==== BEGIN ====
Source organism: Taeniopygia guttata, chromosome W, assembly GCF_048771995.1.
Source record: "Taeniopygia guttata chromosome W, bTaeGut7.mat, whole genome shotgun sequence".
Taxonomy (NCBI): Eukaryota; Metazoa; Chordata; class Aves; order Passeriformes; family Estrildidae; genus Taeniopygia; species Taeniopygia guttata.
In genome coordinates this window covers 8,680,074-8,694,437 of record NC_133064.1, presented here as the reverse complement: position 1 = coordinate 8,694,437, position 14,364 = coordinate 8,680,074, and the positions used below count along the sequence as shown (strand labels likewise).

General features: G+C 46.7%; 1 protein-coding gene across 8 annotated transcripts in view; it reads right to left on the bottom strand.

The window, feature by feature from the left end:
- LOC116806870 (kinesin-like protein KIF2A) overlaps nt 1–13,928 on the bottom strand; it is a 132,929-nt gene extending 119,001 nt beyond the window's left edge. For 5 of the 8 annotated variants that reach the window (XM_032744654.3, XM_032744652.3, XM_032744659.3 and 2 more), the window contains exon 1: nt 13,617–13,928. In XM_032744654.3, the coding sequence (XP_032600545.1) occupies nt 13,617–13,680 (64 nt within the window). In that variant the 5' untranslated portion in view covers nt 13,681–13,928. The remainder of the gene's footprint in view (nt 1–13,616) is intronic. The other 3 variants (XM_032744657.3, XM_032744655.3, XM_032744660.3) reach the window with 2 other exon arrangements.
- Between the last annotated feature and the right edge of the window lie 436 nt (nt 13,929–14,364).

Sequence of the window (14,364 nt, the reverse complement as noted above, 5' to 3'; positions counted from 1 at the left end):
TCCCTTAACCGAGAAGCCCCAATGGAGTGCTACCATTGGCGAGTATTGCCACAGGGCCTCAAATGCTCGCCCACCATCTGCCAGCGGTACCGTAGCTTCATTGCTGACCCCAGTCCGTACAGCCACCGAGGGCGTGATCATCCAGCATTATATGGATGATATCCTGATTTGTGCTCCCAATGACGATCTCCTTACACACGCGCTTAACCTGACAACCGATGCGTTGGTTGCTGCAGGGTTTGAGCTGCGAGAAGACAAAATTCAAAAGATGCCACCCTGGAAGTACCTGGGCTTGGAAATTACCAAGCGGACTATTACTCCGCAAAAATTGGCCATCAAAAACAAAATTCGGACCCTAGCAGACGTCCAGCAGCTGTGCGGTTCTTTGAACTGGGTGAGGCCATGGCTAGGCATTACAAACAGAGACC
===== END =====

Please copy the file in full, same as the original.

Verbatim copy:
Source organism: Taeniopygia guttata, chromosome W, assembly GCF_048771995.1.
Source record: "Taeniopygia guttata chromosome W, bTaeGut7.mat, whole genome shotgun sequence".
Taxonomy (NCBI): Eukaryota; Metazoa; Chordata; class Aves; order Passeriformes; family Estrildidae; genus Taeniopygia; species Taeniopygia guttata.
In genome coordinates this window covers 8,680,074-8,694,437 of record NC_133064.1, presented here as the reverse complement: position 1 = coordinate 8,694,437, position 14,364 = coordinate 8,680,074, and the positions used below count along the sequence as shown (strand labels likewise).

General features: G+C 46.7%; 1 protein-coding gene across 8 annotated transcripts in view; it reads right to left on the bottom strand.

The window, feature by feature from the left end:
- LOC116806870 (kinesin-like protein KIF2A) overlaps nt 1–13,928 on the bottom strand; it is a 132,929-nt gene extending 119,001 nt beyond the window's left edge. For 5 of the 8 annotated variants that reach the window (XM_032744654.3, XM_032744652.3, XM_032744659.3 and 2 more), the window contains exon 1: nt 13,617–13,928. In XM_032744654.3, the coding sequence (XP_032600545.1) occupies nt 13,617–13,680 (64 nt within the window). In that variant the 5' untranslated portion in view covers nt 13,681–13,928. The remainder of the gene's footprint in view (nt 1–13,616) is intronic. The other 3 variants (XM_032744657.3, XM_032744655.3, XM_032744660.3) reach the window with 2 other exon arrangements.
- Between the last annotated feature and the right edge of the window lie 436 nt (nt 13,929–14,364).

Sequence of the window (14,364 nt, the reverse complement as noted above, 5' to 3'; positions counted from 1 at the left end):
TCCCTTAACCGAGAAGCCCCAATGGAGTGCTACCATTGGCGAGTATTGCCACAGGGCCTCAAATGCTCGCCCACCATCTGCCAGCGGTACCGTAGCTTCATTGCTGACCCCAGTCCGTACAGCCACCGAGGGCGTGATCATCCAGCATTATATGGATGATATCCTGATTTGTGCTCCCAATGACGATCTCCTTACACACGCGCTTAACCTGACAACCGATGCGTTGGTTGCTGCAGGGTTTGAGCTGCGAGAAGACAAAATTCAAAAGATGCCACCCTGGAAGTACCTGGGCTTGGAAATTACCAAGCGGACTATTACTCCGCAAAAATTGGCCATCAAAAACAAAATTCGGACCCTAGCAGACGTCCAGCAGCTGTGCGGTTCTTTGAACTGGGTGAGGCCATGGCTAGGCATTACAAACAGAGACC